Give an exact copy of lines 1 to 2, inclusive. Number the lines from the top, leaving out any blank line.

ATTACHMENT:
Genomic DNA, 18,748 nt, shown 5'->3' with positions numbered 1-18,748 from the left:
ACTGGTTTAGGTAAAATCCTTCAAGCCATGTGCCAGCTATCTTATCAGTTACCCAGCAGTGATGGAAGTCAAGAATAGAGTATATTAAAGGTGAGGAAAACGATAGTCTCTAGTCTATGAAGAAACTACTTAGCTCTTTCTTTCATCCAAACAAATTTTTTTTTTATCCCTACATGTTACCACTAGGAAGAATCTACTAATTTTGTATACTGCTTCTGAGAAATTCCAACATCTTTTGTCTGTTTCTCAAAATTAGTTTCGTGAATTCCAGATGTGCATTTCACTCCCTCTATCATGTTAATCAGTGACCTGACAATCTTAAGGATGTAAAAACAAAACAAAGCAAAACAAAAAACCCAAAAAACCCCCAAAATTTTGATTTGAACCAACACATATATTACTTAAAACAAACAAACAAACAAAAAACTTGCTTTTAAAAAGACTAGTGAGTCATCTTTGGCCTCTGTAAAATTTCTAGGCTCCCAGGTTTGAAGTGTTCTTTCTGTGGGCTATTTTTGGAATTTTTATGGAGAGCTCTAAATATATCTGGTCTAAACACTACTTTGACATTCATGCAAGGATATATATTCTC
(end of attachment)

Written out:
Genomic DNA, 18,748 nt, shown 5'->3' with positions numbered 1-18,748 from the left:
ACTGGTTTAGGTAAAATCCTTCAAGCCATGTGCCAGCTATCTTATCAGTTACCCAGCAGTGATGGAAGTCAAGAATAGAGTATATTAAAGGTGAGGAAAACGATAGTCTCTAGTCTATGAAGAAACTACTTAGCTCTTTCTTTCATCCAAACAAATTTTTTTTTTATCCCTACATGTTACCACTAGGAAGAATCTACTAATTTTGTATACTGCTTCTGAGAAATTCCAACATCTTTTGTCTGTTTCTCAAAATTAGTTTCGTGAATTCCAGATGTGCATTTCACTCCCTCTATCATGTTAATCAGTGACCTGACAATCTTAAGGATGTAAAAACAAAACAAAGCAAAACAAAAAACCCAAAAAACCCCCAAAATTTTGATTTGAACCAACACATATATTACTTAAAACAAACAAACAAACAAAAAACTTGCTTTTAAAAAGACTAGTGAGTCATCTTTGGCCTCTGTAAAATTTCTAGGCTCCCAGGTTTGAAGTGTTCTTTCTGTGGGCTATTTTTGGAATTTTTATGGAGAGCTCTAAATATATCTGGTCTAAACACTACTTTGACATTCATGCAAGGATATATATTCTC